Though the droughts in the West and South were more intense than what the Northeast experienced in 2016, the West and South are used to drier conditions. For the Northeast, the drought was a challenge, as 83% of respondents said that weather was the biggest external factor to impact their selling season. The Northeast tends to diversify more than their Western and Southern counterparts, perhaps because of the seasonality of their businesses. They had higher than average percentages of companies that had apparel departments, farmers markets, gift shops and services like custom container creation. The hottest trends reported were organic/sustainable gardening and succulents/cacti.
The data on the following pages was collected by Readex Research via an online survey from Sept. 7 to Sept. 19, 2016. The survey was closed for tabulation with 433 responses. To best represent the audience of interest, the results in this report were based on the 340 respondents who indicated they own/operate/manage an independent garden center. The margin of error for percentages based on 340 usable responses is ± 5.0 percentage points at the 95% confidence level. That is, 95% of the time we can be confident that percentages in the actual population would not vary by more than this in either direction.
*Not all percentages will add up to 100% due to rounding and non-responses. Not all answer options are listed here.
When we conducted our State of the Industry reports in 2013, 2014 and 2015, independent garden center retailers reported very similar conditions over the three-year studies. After a devastating recession in 2008, retailers started to bounce back in 2012, and they continued to indicate they had stronger sales year to year.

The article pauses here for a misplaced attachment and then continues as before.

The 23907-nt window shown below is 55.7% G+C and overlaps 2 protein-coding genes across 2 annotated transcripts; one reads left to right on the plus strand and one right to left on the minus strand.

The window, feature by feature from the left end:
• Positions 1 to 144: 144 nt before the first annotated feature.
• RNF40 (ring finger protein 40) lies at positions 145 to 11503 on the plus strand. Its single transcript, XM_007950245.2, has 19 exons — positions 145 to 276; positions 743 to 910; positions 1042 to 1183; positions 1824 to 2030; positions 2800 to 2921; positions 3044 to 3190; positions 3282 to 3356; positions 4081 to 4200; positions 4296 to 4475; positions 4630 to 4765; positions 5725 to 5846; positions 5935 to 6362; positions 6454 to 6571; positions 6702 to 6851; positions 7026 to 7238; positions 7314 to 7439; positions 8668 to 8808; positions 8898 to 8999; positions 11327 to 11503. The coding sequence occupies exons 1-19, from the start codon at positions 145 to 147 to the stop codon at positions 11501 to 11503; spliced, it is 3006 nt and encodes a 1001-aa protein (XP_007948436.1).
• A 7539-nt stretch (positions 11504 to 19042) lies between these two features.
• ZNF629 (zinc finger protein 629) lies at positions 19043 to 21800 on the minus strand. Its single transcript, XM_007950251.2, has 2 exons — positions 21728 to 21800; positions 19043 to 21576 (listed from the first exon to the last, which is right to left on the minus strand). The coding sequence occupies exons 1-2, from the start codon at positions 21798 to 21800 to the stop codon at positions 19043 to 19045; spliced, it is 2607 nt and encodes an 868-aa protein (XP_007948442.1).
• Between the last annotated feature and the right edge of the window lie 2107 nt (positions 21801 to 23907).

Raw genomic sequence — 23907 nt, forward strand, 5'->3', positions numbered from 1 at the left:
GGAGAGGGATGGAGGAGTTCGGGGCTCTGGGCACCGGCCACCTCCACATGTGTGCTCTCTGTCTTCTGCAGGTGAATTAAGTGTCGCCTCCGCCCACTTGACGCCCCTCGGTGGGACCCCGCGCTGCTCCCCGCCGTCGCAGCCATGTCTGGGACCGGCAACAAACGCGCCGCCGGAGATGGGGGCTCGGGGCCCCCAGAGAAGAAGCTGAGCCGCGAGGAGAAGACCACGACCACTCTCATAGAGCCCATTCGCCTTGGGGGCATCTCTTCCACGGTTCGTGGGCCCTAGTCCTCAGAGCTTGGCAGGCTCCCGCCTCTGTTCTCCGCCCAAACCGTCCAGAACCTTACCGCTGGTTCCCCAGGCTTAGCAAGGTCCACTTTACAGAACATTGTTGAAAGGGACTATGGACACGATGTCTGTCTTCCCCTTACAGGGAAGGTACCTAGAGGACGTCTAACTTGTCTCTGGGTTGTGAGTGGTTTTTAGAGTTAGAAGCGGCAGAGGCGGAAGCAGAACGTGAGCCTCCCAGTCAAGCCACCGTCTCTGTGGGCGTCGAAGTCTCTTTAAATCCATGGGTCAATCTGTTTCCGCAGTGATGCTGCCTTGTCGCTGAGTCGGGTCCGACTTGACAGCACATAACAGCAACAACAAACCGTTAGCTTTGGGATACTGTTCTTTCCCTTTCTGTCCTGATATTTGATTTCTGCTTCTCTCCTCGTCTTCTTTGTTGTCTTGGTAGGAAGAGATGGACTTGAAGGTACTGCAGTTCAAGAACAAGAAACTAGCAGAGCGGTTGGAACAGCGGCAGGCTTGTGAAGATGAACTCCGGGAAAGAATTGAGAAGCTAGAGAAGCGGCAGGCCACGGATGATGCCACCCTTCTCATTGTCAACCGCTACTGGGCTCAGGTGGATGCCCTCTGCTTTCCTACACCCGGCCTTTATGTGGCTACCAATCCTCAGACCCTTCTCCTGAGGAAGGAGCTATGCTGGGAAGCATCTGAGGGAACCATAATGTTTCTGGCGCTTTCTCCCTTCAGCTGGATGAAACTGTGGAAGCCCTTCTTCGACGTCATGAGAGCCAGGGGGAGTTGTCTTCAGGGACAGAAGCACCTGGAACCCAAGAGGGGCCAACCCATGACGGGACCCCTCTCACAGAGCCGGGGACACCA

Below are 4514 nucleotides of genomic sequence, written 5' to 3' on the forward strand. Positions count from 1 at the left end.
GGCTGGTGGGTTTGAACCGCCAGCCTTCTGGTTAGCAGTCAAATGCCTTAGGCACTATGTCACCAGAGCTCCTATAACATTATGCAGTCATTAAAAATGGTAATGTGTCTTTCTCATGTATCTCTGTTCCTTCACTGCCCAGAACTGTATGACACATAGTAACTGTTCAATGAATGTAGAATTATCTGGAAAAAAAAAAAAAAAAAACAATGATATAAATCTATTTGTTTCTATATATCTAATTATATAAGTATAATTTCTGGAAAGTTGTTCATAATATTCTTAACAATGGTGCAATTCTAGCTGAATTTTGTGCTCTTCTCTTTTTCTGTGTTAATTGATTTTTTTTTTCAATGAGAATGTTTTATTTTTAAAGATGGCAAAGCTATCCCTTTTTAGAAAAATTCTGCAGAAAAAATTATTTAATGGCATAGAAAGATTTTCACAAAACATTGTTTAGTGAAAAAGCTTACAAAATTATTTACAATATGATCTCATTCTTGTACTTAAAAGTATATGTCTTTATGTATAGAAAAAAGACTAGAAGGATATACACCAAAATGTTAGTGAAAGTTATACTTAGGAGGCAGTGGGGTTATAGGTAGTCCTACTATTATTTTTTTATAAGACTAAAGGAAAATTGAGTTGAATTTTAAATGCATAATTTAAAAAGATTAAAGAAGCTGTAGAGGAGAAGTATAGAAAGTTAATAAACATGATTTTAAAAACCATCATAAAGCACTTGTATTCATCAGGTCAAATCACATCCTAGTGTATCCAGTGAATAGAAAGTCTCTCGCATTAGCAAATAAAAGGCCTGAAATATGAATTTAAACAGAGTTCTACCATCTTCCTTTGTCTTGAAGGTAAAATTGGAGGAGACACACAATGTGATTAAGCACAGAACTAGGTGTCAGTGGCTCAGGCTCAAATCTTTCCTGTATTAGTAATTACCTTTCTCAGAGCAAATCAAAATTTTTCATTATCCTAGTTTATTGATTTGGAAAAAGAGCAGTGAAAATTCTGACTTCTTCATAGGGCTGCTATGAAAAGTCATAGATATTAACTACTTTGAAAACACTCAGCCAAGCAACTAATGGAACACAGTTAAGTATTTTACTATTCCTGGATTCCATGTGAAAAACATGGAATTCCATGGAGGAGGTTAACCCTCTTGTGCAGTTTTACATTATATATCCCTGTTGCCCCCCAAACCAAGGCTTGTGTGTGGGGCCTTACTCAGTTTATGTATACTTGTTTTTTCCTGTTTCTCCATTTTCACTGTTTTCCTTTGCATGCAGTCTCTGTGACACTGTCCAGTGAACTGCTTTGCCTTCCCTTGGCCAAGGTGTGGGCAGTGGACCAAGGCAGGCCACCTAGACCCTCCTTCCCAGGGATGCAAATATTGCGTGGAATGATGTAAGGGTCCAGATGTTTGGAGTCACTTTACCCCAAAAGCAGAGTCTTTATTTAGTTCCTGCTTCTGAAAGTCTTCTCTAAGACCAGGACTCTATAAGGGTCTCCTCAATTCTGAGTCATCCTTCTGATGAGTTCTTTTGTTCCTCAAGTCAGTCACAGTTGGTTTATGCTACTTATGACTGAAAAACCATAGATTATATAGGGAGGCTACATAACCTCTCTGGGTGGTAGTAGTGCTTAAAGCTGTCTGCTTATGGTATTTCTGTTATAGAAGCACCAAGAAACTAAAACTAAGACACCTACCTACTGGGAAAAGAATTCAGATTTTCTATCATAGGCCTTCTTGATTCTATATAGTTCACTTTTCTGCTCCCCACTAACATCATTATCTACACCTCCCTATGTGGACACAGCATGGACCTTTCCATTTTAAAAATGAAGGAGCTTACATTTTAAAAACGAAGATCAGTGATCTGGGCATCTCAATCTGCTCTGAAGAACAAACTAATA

The most profitable categories, for the most part, stayed the same, with annuals, perennials, edibles and trees and shrubs leading green goods sales, and the hottest trends being edibles/grow your own, container gardening, miniature/fairy gardening, organic/sustainable gardening and native plants two years in a row.
This year, we decided to look at the numbers differently to bring more context to our annual report. Garden center retailing is a seasonal business, and weather is often the biggest external factor affecting sales. Economy also comes into play, and those two can vary greatly depending on where you are in the U.S. or Canada. For 2016, we’ve divided our results into regions — Northeast, South, Midwest, West and Canada — and examined how retailers in different locations responded to questions.
First, you’ll find the overall results, as we have done in the past, with notes about statistically interesting differences among the regions. Then, we divide all of the results to see what the State of the Industry is for the Northeast, South, Midwest, West and Canada, and how weather, trends, the economy and more impacted their spring seasons in 2016. Though the focus is on regional differences, we also looked at the data and compared garden center responses by age of business and sales volume, and note some interesting findings throughout the study.